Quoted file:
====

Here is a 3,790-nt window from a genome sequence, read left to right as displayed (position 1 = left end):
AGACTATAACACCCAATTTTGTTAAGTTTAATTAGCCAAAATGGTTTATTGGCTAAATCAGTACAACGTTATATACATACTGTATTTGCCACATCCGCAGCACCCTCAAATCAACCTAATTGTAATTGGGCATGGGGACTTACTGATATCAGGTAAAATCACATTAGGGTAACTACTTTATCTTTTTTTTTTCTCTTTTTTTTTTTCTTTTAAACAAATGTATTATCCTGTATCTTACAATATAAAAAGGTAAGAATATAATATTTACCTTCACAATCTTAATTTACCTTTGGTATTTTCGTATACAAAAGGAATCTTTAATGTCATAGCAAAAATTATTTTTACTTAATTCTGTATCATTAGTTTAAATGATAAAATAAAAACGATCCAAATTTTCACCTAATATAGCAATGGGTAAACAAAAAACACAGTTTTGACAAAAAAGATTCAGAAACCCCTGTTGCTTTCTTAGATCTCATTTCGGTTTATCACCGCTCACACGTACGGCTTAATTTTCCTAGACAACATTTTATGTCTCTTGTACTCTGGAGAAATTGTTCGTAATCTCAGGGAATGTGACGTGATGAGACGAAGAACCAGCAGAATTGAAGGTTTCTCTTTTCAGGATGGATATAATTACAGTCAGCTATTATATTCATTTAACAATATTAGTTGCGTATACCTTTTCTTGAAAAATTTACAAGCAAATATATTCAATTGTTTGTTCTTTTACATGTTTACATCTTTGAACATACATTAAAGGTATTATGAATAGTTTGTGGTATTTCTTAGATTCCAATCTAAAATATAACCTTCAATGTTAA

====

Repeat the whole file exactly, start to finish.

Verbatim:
Here is a 3,790-nt window from a genome sequence, read left to right as displayed (position 1 = left end):
AGACTATAACACCCAATTTTGTTAAGTTTAATTAGCCAAAATGGTTTATTGGCTAAATCAGTACAACGTTATATACATACTGTATTTGCCACATCCGCAGCACCCTCAAATCAACCTAATTGTAATTGGGCATGGGGACTTACTGATATCAGGTAAAATCACATTAGGGTAACTACTTTATCTTTTTTTTTTCTCTTTTTTTTTTTCTTTTAAACAAATGTATTATCCTGTATCTTACAATATAAAAAGGTAAGAATATAATATTTACCTTCACAATCTTAATTTACCTTTGGTATTTTCGTATACAAAAGGAATCTTTAATGTCATAGCAAAAATTATTTTTACTTAATTCTGTATCATTAGTTTAAATGATAAAATAAAAACGATCCAAATTTTCACCTAATATAGCAATGGGTAAACAAAAAACACAGTTTTGACAAAAAAGATTCAGAAACCCCTGTTGCTTTCTTAGATCTCATTTCGGTTTATCACCGCTCACACGTACGGCTTAATTTTCCTAGACAACATTTTATGTCTCTTGTACTCTGGAGAAATTGTTCGTAATCTCAGGGAATGTGACGTGATGAGACGAAGAACCAGCAGAATTGAAGGTTTCTCTTTTCAGGATGGATATAATTACAGTCAGCTATTATATTCATTTAACAATATTAGTTGCGTATACCTTTTCTTGAAAAATTTACAAGCAAATATATTCAATTGTTTGTTCTTTTACATGTTTACATCTTTGAACATACATTAAAGGTATTATGAATAGTTTGTGGTATTTCTTAGATTCCAATCTAAAATATAACCTTCAATGTTAA